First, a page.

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The OCR Glossary

Reputational Dynamics

Daniel Diermeier

Reputational dynamics expresses the view that reputation should be conceptualized as an intrinsically dynamic phenomenon. This intuition is reflected in informal accounts of corporate reputation that indicate changing value such as reputational capital or a moral bank account. These metaphors (“reputation is like a financial asset”) capture the fact that the value of a company’s reputation can wax and wane over time in response to company actions or external events. This entry discusses reputational dynamics from the perspective of modern game theory. It discusses the commonly used game-theoretic concept of reputation as “hidden information,” outlines some of the limitations of this view, and offers an alternative perspective.

Overview Using Modern Game Theory

In modern game theory, reputation is modeled as a belief structure in a dynamic game of incomplete information. Customers and the general public have only partial information about an important feature of a company. That feature can be “quality” or it can be related to responsible business practices, for example, environmental stewardship or safe labor practices. One particular germane, but mathematically complex, model can be summarized as follows: A firm can engage in two forms of business practices: (1) responsible or (2) irresponsible. For example, a company may engage in safe or unsafe labor practices. The company’s labor practices are not directly observable by consumers. Rather, at any period, the consumers form beliefs about the company’s labor practices represented by a probability distribution pt that the firm’s practices are safe. Consumer demand is an increasing function of this belief that we can refer to as the company’s “reputation.” That is, consumers are assumed to care about whether the company engages in safe labor practices and adjust their purchasing behavior accordingly. Such product or firm attributes are often referred to as “credence goods”—that is, attributes of a product or company that consumers care about but that cannot be directly verified by consumers. Hence, consumers must base their purchase decisions on beliefs about the company rather than on direct experience.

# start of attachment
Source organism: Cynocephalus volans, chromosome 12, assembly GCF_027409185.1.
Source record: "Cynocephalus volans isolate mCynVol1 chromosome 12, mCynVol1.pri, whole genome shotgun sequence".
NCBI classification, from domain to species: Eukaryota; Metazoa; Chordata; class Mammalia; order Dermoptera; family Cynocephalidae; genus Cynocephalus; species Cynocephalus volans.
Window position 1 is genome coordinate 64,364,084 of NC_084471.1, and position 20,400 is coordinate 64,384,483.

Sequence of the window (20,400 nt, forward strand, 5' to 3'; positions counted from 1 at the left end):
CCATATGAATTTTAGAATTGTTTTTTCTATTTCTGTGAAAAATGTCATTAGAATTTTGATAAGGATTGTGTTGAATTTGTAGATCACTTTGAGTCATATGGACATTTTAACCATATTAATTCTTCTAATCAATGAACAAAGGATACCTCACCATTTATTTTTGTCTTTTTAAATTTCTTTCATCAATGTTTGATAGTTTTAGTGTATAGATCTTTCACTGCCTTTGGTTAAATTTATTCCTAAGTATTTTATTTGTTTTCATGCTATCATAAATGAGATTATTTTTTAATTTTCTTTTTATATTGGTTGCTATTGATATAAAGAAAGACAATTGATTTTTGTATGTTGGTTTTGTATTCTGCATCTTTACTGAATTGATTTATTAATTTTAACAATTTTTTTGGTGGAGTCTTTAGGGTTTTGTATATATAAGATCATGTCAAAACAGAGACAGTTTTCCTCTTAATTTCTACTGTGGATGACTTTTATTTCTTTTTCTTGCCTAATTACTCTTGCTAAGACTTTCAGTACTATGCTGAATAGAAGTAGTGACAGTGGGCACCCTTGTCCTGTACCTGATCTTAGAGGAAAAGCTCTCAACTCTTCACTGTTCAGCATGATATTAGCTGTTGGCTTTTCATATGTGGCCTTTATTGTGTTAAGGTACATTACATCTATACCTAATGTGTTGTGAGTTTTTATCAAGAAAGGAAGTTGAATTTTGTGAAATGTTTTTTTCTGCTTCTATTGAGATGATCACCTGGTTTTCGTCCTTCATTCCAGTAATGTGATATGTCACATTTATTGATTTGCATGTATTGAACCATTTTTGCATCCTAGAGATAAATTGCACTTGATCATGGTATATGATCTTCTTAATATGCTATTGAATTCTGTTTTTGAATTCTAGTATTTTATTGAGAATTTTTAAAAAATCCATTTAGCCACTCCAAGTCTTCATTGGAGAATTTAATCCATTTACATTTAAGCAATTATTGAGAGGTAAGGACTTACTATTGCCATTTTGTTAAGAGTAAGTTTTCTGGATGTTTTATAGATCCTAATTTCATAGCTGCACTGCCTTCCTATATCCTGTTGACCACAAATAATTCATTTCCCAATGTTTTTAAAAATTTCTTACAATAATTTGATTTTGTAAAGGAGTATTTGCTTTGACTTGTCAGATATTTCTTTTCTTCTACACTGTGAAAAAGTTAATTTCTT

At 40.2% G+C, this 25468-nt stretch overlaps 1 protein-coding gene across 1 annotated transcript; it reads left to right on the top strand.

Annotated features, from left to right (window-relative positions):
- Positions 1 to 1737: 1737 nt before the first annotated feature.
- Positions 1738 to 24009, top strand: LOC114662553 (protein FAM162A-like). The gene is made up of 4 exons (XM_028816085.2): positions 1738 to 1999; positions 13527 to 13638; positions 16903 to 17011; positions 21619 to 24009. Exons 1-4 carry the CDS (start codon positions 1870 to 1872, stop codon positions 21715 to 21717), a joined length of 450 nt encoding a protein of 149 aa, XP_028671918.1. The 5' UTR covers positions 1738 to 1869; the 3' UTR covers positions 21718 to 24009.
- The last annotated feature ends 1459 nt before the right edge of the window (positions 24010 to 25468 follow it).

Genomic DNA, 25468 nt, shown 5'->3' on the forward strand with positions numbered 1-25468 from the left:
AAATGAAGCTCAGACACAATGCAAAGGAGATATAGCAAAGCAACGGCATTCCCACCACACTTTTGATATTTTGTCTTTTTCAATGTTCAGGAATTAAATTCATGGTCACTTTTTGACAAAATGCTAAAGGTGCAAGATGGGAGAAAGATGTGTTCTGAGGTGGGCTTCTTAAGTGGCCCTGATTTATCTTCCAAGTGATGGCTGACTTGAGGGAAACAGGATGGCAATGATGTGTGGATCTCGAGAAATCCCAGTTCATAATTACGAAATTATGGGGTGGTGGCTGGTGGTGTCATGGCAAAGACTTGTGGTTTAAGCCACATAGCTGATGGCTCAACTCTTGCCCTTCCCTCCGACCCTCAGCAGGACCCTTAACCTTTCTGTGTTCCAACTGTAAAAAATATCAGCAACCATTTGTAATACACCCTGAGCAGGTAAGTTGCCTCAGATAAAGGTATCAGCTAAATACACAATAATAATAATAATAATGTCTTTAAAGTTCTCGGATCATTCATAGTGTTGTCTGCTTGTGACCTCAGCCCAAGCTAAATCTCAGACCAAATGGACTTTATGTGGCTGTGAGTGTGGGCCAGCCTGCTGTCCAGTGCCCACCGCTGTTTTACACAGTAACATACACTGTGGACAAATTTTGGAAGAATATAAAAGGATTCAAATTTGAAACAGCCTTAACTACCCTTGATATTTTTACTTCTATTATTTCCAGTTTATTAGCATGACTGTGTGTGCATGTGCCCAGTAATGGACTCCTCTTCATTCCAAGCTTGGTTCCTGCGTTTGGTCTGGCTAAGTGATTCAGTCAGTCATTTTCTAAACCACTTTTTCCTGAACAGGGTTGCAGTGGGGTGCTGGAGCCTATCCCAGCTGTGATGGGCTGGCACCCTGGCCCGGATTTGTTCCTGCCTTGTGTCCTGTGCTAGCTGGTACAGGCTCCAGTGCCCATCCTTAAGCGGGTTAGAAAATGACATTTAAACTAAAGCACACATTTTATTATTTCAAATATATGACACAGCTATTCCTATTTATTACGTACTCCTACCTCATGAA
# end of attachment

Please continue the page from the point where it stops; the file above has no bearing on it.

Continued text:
A company’s reputation can change stochastically over time, as a function of the firm’s actions, for example, by investing in costly safety features or an exogenous shock, for example, an accident. The shock is assumed to be necessary (but not sufficient) for the level of safety to change. This creates a tendency for the level of safety at time t to persist until time t + 1. At the end of the period, a signal may or may not be realized, such as a report about an injury to workers. The probability that this signal is observed by consumers depends on the true underlying level of safety in the plant, and consumers update their beliefs in a rational fashion.